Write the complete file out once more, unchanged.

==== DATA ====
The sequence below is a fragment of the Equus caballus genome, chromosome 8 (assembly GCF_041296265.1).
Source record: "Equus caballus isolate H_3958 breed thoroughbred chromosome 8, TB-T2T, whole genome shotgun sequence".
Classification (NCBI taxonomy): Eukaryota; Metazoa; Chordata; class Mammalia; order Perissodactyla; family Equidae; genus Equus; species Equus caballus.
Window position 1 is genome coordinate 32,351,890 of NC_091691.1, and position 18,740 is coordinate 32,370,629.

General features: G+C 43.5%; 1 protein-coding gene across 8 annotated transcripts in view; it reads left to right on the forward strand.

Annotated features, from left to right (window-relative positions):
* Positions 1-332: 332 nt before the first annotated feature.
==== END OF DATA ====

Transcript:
The sequence below is a fragment of the Equus caballus genome, chromosome 8 (assembly GCF_041296265.1).
Source record: "Equus caballus isolate H_3958 breed thoroughbred chromosome 8, TB-T2T, whole genome shotgun sequence".
Classification (NCBI taxonomy): Eukaryota; Metazoa; Chordata; class Mammalia; order Perissodactyla; family Equidae; genus Equus; species Equus caballus.
Window position 1 is genome coordinate 32,351,890 of NC_091691.1, and position 18,740 is coordinate 32,370,629.

General features: G+C 43.5%; 1 protein-coding gene across 8 annotated transcripts in view; it reads left to right on the forward strand.

Annotated features, from left to right (window-relative positions):
* Positions 1-332: 332 nt before the first annotated feature.